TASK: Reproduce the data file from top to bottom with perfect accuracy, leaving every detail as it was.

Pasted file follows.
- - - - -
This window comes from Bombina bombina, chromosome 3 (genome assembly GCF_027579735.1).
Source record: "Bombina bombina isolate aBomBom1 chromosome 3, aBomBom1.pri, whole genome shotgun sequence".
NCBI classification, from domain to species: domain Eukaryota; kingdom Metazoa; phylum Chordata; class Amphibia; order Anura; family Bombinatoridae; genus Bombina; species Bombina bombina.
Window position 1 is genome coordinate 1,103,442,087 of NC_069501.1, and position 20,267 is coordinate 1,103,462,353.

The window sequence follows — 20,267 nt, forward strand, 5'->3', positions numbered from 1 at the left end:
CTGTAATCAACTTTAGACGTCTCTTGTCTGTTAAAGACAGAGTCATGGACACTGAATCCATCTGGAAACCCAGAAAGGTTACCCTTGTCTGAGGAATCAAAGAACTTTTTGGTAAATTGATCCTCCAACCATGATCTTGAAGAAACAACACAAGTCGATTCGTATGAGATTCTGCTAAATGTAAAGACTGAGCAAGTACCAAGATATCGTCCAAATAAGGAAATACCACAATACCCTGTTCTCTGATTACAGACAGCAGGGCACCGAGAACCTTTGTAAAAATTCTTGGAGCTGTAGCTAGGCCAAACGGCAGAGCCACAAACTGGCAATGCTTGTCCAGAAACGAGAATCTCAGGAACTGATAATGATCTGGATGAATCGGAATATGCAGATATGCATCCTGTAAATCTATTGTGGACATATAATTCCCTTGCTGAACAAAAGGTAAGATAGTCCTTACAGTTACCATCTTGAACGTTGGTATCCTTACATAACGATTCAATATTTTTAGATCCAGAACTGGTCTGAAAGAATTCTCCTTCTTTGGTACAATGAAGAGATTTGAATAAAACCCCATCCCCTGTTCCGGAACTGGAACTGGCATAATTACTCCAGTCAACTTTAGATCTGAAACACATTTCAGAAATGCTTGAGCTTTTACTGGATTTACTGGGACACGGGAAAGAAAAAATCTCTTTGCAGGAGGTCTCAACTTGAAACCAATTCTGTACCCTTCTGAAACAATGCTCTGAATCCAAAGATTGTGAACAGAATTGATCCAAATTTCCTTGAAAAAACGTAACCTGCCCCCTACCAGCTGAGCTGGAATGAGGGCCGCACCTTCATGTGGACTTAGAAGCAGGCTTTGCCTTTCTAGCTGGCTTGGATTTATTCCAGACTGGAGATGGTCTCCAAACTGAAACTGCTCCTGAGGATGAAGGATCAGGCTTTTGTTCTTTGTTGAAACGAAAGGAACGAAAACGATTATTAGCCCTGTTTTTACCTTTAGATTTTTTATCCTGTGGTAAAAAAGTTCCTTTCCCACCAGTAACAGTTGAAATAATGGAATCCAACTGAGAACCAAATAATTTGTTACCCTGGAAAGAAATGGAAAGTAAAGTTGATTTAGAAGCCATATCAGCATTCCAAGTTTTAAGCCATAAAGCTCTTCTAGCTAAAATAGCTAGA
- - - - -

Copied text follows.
This window comes from Bombina bombina, chromosome 3 (genome assembly GCF_027579735.1).
Source record: "Bombina bombina isolate aBomBom1 chromosome 3, aBomBom1.pri, whole genome shotgun sequence".
NCBI classification, from domain to species: domain Eukaryota; kingdom Metazoa; phylum Chordata; class Amphibia; order Anura; family Bombinatoridae; genus Bombina; species Bombina bombina.
Window position 1 is genome coordinate 1,103,442,087 of NC_069501.1, and position 20,267 is coordinate 1,103,462,353.

The window sequence follows — 20,267 nt, forward strand, 5'->3', positions numbered from 1 at the left end:
CTGTAATCAACTTTAGACGTCTCTTGTCTGTTAAAGACAGAGTCATGGACACTGAATCCATCTGGAAACCCAGAAAGGTTACCCTTGTCTGAGGAATCAAAGAACTTTTTGGTAAATTGATCCTCCAACCATGATCTTGAAGAAACAACACAAGTCGATTCGTATGAGATTCTGCTAAATGTAAAGACTGAGCAAGTACCAAGATATCGTCCAAATAAGGAAATACCACAATACCCTGTTCTCTGATTACAGACAGCAGGGCACCGAGAACCTTTGTAAAAATTCTTGGAGCTGTAGCTAGGCCAAACGGCAGAGCCACAAACTGGCAATGCTTGTCCAGAAACGAGAATCTCAGGAACTGATAATGATCTGGATGAATCGGAATATGCAGATATGCATCCTGTAAATCTATTGTGGACATATAATTCCCTTGCTGAACAAAAGGTAAGATAGTCCTTACAGTTACCATCTTGAACGTTGGTATCCTTACATAACGATTCAATATTTTTAGATCCAGAACTGGTCTGAAAGAATTCTCCTTCTTTGGTACAATGAAGAGATTTGAATAAAACCCCATCCCCTGTTCCGGAACTGGAACTGGCATAATTACTCCAGTCAACTTTAGATCTGAAACACATTTCAGAAATGCTTGAGCTTTTACTGGATTTACTGGGACACGGGAAAGAAAAAATCTCTTTGCAGGAGGTCTCAACTTGAAACCAATTCTGTACCCTTCTGAAACAATGCTCTGAATCCAAAGATTGTGAACAGAATTGATCCAAATTTCCTTGAAAAAACGTAACCTGCCCCCTACCAGCTGAGCTGGAATGAGGGCCGCACCTTCATGTGGACTTAGAAGCAGGCTTTGCCTTTCTAGCTGGCTTGGATTTATTCCAGACTGGAGATGGTCTCCAAACTGAAACTGCTCCTGAGGATGAAGGATCAGGCTTTTGTTCTTTGTTGAAACGAAAGGAACGAAAACGATTATTAGCCCTGTTTTTACCTTTAGATTTTTTATCCTGTGGTAAAAAAGTTCCTTTCCCACCAGTAACAGTTGAAATAATGGAATCCAACTGAGAACCAAATAATTTGTTACCCTGGAAAGAAATGGAAAGTAAAGTTGATTTAGAAGCCATATCAGCATTCCAAGTTTTAAGCCATAAAGCTCTTCTAGCTAAAATAGCTAGA